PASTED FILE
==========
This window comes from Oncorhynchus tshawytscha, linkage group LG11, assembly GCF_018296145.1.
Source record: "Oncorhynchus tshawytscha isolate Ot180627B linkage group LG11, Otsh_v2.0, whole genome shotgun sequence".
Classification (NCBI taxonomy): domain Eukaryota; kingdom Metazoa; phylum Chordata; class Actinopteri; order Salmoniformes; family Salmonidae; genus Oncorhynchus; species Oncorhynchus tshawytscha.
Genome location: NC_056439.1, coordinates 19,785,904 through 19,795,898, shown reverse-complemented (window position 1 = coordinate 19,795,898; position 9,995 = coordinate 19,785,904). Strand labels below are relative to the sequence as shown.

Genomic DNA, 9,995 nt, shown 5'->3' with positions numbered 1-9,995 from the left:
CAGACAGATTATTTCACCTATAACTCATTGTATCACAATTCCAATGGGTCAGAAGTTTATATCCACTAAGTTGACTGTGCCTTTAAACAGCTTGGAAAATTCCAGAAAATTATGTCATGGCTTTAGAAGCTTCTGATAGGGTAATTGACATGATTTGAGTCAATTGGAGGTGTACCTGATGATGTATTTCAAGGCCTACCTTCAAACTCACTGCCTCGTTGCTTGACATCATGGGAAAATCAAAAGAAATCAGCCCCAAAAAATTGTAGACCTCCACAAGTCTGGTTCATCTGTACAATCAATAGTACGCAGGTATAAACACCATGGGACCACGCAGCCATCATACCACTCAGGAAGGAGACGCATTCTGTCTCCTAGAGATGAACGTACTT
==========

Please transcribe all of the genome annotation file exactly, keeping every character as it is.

This window comes from Oncorhynchus tshawytscha, linkage group LG11, assembly GCF_018296145.1.
Source record: "Oncorhynchus tshawytscha isolate Ot180627B linkage group LG11, Otsh_v2.0, whole genome shotgun sequence".
Classification (NCBI taxonomy): domain Eukaryota; kingdom Metazoa; phylum Chordata; class Actinopteri; order Salmoniformes; family Salmonidae; genus Oncorhynchus; species Oncorhynchus tshawytscha.
Genome location: NC_056439.1, coordinates 19,785,904 through 19,795,898, shown reverse-complemented (window position 1 = coordinate 19,795,898; position 9,995 = coordinate 19,785,904). Strand labels below are relative to the sequence as shown.

Genomic DNA, 9,995 nt, shown 5'->3' with positions numbered 1-9,995 from the left:
CAGACAGATTATTTCACCTATAACTCATTGTATCACAATTCCAATGGGTCAGAAGTTTATATCCACTAAGTTGACTGTGCCTTTAAACAGCTTGGAAAATTCCAGAAAATTATGTCATGGCTTTAGAAGCTTCTGATAGGGTAATTGACATGATTTGAGTCAATTGGAGGTGTACCTGATGATGTATTTCAAGGCCTACCTTCAAACTCACTGCCTCGTTGCTTGACATCATGGGAAAATCAAAAGAAATCAGCCCCAAAAAATTGTAGACCTCCACAAGTCTGGTTCATCTGTACAATCAATAGTACGCAGGTATAAACACCATGGGACCACGCAGCCATCATACCACTCAGGAAGGAGACGCATTCTGTCTCCTAGAGATGAACGTACTT